"It looks bad, but as [long] as you have a chance, you still continue to fight for it," said Brewers center fielder Carlos Gomez, who owned up to a costly baserunning mistake in the ninth inning. "There's still six games to play, and we won, early in the season, nine games straight. Why can we not win six games straight?"
Even if they do, the math is daunting. A combination of three Brewers losses or Pirates victories will eliminate Milwaukee. If the Brewers run the table against the Reds and Cubs this week, the Pirates -- winners of 13 of their last 16 games -- would need to lose five of their remaining seven to force a play-in game at Miller Park.
Those calculations are moot if Milwaukee does not start scoring. Brewers pitchers have surrendered only 12 runs in the first six games of this do-or-die road trip, but Brewers hitters have scored only eight in that same span -- covering 61 innings at-bat. The result is a 2-4 record on a trip that continues Tuesday in Cincinnati.
"You're looking at postseason situations," hitting coach Johnny Narron said. "If you look at the scores, there wasn't a lot of runs scored by anybody in St. Louis or here. So it's just battling, and it's the pitchers putting their best stuff out there and the hitters putting their best stuff. That's big league baseball.
"But like I said, you go back and look at the scores, it's for both sides. It just didn't fall in our favor. You're facing teams that are potentially going to be or are going to be in the playoffs, so you're going to have your better pitchers. That's what your're confronted with. It's not like you're playing somebody out of contention and their callups are pitching."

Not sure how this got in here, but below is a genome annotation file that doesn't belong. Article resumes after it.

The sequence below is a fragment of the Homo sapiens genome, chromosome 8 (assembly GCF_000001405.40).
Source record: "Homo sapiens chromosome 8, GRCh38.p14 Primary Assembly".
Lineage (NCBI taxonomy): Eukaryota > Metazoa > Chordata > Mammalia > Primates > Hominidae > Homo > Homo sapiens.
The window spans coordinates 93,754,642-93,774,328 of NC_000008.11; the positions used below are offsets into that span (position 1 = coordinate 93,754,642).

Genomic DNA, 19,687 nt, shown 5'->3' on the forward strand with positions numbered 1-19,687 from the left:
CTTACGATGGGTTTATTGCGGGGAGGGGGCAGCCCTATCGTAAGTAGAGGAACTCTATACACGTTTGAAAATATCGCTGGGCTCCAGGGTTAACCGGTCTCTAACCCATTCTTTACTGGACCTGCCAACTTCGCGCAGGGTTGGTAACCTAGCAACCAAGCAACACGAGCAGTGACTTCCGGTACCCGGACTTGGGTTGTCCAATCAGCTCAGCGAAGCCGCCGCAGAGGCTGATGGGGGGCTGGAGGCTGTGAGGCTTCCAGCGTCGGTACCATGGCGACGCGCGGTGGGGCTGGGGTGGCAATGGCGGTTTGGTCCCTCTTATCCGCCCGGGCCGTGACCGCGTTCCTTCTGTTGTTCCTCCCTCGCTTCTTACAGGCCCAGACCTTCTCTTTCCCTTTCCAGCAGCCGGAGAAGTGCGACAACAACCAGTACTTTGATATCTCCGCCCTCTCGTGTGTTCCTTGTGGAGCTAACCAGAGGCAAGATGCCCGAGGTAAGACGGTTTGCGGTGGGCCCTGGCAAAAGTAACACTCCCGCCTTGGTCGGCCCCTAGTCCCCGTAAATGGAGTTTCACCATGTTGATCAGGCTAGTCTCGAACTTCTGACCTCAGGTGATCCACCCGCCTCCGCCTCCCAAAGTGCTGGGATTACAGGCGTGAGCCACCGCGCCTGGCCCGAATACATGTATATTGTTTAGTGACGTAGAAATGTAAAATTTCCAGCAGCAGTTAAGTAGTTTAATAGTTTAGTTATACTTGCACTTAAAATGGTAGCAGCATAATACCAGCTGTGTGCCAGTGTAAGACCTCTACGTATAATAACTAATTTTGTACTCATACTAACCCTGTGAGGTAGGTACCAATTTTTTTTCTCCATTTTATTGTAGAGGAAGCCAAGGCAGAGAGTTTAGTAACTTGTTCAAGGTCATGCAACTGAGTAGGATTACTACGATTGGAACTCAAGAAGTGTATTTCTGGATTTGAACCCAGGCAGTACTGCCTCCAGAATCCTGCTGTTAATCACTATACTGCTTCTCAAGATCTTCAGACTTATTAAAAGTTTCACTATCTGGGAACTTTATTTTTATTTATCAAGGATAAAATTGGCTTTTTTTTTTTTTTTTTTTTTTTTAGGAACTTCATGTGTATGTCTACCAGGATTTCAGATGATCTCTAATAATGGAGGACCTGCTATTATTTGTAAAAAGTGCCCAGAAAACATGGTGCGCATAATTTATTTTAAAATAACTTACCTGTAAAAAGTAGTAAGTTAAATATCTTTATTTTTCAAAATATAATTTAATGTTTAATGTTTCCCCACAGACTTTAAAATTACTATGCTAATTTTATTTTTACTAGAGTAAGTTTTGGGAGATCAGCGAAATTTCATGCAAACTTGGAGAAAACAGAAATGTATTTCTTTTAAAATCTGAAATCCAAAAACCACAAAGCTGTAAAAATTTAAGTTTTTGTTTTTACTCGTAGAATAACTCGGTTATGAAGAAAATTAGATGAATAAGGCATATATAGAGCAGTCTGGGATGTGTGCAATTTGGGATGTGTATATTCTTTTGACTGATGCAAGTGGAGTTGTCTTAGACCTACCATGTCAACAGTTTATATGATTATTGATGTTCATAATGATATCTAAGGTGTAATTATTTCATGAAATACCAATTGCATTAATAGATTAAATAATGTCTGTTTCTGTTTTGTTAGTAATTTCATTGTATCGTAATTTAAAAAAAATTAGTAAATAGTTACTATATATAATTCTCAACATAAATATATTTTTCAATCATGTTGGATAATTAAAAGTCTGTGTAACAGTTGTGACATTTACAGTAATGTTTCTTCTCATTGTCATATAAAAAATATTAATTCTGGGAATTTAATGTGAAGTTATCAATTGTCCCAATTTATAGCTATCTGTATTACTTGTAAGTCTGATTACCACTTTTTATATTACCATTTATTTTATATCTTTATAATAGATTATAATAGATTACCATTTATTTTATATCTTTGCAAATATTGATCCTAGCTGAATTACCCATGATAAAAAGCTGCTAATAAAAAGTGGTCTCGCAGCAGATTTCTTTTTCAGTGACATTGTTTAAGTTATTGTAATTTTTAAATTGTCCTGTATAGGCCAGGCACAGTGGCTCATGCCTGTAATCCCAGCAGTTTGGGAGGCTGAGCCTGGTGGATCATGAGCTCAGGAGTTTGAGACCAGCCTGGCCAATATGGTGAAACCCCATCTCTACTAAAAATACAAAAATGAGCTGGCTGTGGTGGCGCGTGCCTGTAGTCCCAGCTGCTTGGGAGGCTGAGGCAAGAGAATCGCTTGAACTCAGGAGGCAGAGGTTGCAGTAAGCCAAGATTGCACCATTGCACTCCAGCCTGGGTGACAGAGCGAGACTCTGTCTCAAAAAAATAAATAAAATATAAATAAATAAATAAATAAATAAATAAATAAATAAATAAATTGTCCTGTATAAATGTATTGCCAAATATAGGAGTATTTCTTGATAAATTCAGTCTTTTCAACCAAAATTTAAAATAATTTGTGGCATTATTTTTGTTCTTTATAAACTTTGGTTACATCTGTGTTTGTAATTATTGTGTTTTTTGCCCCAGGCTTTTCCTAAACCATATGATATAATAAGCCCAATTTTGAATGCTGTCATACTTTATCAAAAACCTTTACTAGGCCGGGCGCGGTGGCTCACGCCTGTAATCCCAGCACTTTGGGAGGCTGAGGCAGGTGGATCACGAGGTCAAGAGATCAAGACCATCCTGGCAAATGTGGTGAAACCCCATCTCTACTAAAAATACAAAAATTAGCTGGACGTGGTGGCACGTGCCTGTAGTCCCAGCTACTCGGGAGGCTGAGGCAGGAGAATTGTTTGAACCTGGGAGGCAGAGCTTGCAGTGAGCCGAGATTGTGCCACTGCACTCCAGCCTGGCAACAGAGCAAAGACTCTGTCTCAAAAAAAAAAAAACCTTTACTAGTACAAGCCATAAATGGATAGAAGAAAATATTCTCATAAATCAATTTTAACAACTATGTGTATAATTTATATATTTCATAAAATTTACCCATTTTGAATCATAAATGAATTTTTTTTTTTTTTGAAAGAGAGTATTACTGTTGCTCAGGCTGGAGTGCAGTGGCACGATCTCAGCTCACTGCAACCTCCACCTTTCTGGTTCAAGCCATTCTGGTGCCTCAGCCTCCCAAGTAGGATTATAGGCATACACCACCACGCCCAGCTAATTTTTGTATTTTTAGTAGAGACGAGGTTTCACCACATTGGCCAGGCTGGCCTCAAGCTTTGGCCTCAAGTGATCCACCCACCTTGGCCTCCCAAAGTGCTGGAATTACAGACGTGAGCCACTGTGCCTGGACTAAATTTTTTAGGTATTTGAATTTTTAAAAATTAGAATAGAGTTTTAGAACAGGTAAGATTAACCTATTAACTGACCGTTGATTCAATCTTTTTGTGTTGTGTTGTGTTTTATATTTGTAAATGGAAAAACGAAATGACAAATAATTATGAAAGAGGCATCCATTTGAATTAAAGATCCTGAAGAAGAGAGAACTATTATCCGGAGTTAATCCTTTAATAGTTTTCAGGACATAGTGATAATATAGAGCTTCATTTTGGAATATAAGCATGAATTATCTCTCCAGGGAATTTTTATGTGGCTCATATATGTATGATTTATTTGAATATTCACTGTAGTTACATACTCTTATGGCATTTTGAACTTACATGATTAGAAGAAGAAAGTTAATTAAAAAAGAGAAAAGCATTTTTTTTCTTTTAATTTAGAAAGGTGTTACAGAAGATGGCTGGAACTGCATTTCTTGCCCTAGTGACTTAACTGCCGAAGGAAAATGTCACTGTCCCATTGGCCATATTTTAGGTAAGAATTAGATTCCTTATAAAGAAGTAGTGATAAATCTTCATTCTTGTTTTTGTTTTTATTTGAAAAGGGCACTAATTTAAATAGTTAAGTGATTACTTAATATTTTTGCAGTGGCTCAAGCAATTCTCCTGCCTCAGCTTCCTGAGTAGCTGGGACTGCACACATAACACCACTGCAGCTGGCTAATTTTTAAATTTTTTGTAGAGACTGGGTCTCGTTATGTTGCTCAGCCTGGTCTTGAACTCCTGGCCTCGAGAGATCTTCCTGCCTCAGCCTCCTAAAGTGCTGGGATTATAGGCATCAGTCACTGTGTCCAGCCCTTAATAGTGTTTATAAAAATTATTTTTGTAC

A day after the 69th 1-0 victory in Brewers history, runs were similarly hard to come by in Sunday's series finale. Milwaukee starter Wily Peralta allowed only two infield singles through his first six innings -- both belonging to Pirates leadoff man Josh Harrison -- before Andrew McCutchen's infield hit sparked the winning rally in the seventh.
McCutchen took second base when a high pitch ticked off catcher Jonathan Lucroy's glove for a passed ball, then took third on a slider in the dirt that went for a wild pitch. With one out, Martin, the Pirates' hero on Friday, gave them their first hit past the infield -- a sharp single to center field for a 1-0 lead.
"That's a tough loss for us, for everybody as a team, you know?" said Peralta, who was charged with a run on five hits in seven innings, on 87 pitches. "This was an important series for us. We pitched good. Not much hitting. But like I said, this was an important series and we should have won this. We know that. We should have won."
Brewers batters, meanwhile, found themselves shut down by right-hander Vance Worley, who had not exceeded five innings in either of his previous September starts, and entered the day 0-3 with a 5.48 ERA in four career starts against Milwaukee.
Worley blanked the Brewers over eight innings on four hits, retiring the final 13 men he faced following Ryan Braun's fourth-inning single.
Worley needed only 82 pitches for his eight innings. He did not walk a batter, and struck out five. With closer Mark Melancon unavailable, Tony Watson worked around a bunch of trouble in the ninth inning, getting help when Gomez got caught in a rundown between second and third base for the first out. Watson retired Braun with two runners aboard to end the game.
"We kept battling," Pirates manager Clint Hurdle said. "We just kept thinking we're going to find a way to get something done, and we kept scratching and clawing."
The Brewers are off Monday while the Pirates begin a four-game series in Atlanta, to be followed by three games in Cincinnati.
"It sure doesn't look good," Roenicke said. "They [the Pirates] are a good team. They're playing well, and you don't expect them to not play well here the last [seven] games. And we've got to basically win it out. That's not easy to do."